LAS VEGAS (KLAS) — From addiction to a devastating medical diagnosis, Dr. Shellie Keller grew up with a lot of obstacles. Despite these, she’s a shining example of how the biggest challenges can become opportunities to change your own life and the lives of others.
Keller has inspired countless students to achieve their dreams. She’s spent 15 years at the College of Southern Nevada, a place she never imagined she could be.
“I walked into that campus, and it changed my life,” she shared.
Keller was born in Ohio. She experienced trauma as a child and remembers having her first drink at 6-years-old.
“Just a sip, you know,” she said. “When I tasted it, I immediately thought, ‘this helps me feel better.'”
By the time she was 13, Keller was drinking heavily. She was also having major stomach issues, had surgery, then received devastating news.
“When I woke up, the doctor told me I could not have children,” she recounted, “and I was 13, and that devastated me.”
Keller dropped out of high school, continued drinking and became addicted to meth for 15 years.
“That was the hardest thing I ever did was to stop drinking. I went to that rehab, but that wasn’t the first rehab I went to.”
She kept fighting.
In 2006, Keller was figuring out her next steps, and a counselor asked if she’d thought about community college. She walked onto the CSN campus, and with guidance and encouragement, enrolled as a student.
“It gave me hope. It gave me self-worth,” she said. “It connected me with people who lived different ways and allowed me to see other ways to live and think.”
Keller went on to UNLV, where’s she earned a PhD. She is the first in her family to graduate college. She wanted to return to CSN and was hired as a public speaking professor. She’s now the director for the Centers for Academic Success, where her job is to help students achieve their dreams.
“It’s the most remarkable experience to be giving back in the areas,” she said.
Barbara Ayarza’s dream was college. At 40-years-old, a single mom of six and a high school drop out, her dream seemed out of reach.
“Been through the worst of the worst: homeless, battered women’s shelter, lost both my parents,” she shared.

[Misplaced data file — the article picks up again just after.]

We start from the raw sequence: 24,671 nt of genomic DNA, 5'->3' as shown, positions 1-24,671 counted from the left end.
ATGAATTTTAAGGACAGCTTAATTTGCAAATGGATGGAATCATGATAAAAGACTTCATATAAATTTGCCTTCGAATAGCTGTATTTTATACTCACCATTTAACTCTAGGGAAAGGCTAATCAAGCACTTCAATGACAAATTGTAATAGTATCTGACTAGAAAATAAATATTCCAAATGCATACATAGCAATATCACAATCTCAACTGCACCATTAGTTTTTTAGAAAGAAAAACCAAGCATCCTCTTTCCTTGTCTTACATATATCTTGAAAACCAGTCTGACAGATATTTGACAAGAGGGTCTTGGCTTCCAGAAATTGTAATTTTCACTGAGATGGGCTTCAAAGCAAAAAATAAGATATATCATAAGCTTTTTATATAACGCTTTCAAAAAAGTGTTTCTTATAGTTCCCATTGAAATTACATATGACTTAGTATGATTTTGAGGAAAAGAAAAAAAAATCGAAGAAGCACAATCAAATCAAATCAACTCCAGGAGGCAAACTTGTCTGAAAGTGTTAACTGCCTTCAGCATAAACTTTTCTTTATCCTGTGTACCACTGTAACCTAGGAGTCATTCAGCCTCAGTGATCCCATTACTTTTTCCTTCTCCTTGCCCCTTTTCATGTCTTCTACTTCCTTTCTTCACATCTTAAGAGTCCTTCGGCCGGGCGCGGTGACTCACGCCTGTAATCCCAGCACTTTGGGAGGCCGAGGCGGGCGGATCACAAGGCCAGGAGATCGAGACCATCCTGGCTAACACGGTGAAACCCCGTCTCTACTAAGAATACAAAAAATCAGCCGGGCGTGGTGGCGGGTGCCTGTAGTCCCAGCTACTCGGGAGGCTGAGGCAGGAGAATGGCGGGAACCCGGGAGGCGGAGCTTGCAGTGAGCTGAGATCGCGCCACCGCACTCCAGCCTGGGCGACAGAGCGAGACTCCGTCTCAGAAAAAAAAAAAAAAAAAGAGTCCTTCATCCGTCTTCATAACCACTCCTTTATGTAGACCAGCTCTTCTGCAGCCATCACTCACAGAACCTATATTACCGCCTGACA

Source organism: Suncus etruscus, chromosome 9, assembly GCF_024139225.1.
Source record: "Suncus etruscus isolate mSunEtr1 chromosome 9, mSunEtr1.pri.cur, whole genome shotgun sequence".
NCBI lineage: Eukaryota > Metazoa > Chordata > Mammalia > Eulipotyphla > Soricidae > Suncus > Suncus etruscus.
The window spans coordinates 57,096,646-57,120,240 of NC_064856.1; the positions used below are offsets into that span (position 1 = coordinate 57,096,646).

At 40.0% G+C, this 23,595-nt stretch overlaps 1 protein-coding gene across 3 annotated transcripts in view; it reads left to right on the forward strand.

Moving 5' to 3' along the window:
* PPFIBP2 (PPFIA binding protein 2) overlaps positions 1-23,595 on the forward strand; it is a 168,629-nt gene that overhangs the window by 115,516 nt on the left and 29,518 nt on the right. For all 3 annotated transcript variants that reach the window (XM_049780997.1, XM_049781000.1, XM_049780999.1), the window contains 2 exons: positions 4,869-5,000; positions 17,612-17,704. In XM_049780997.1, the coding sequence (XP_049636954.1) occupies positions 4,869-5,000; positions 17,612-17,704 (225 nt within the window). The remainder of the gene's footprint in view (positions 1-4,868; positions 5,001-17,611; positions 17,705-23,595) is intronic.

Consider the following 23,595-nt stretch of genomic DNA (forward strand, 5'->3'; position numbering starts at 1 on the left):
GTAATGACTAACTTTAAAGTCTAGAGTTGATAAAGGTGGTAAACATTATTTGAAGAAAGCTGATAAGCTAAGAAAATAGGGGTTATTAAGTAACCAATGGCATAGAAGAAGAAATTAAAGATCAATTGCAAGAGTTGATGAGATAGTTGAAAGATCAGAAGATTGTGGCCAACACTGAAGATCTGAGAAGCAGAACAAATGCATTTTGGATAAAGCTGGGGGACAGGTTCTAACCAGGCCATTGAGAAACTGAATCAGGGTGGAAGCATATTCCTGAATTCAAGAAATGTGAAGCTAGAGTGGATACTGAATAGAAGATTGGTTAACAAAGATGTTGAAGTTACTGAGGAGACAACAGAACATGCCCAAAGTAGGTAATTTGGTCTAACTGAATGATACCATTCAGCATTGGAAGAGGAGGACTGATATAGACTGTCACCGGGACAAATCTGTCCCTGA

Ayarza went to student orientation at CSN and met Keller her first day.
“Basically, just balled my eyes out and told her my story and how desperate I was,” she recounted, “having no idea that she was the perfect person in the perfect position to help me achieve every goal.”
Keller helped Ayarza with a job, childcare, and most importantly, encouragement. Ayarza landed a full ride to UNLV, where she earned a bachelor’s in psychology.
“She’s really everything to me. I would have never made it,” said Ayarza. “She does that for everyone she’s come into contact with. There’s thousands of students that can tell you how she’s touched their lives.”
While she succeeded professionally, Keller still wanted her own family. She and her husband became foster parents when they adopted their two children 14 years ago. Emma and Joseph both were impacted by drugs and alcohol.
“I wanted to make it meaningful,” said Keller. “I wanted to give back, and I knew that I would have something to offer to those kids. They’re the best kids. They’re remarkable!”
8 News Now asked Keller if she went back to being 13 and could see herself right now, would she ever believe it? She replied:
“That question will make me cry because no … no. I had lost hope as a child.”
Keller has been sober since 2010, and her mission to help is far from over.
“Some of the hardest things you go through, in the end, you see so much meaning if you look for it.”
Keller credits counseling for helping her turn her life around. She just went back to school to become a counselor herself. She also started a nonprofit: the Nevada Institute for Mental Health and Addiction.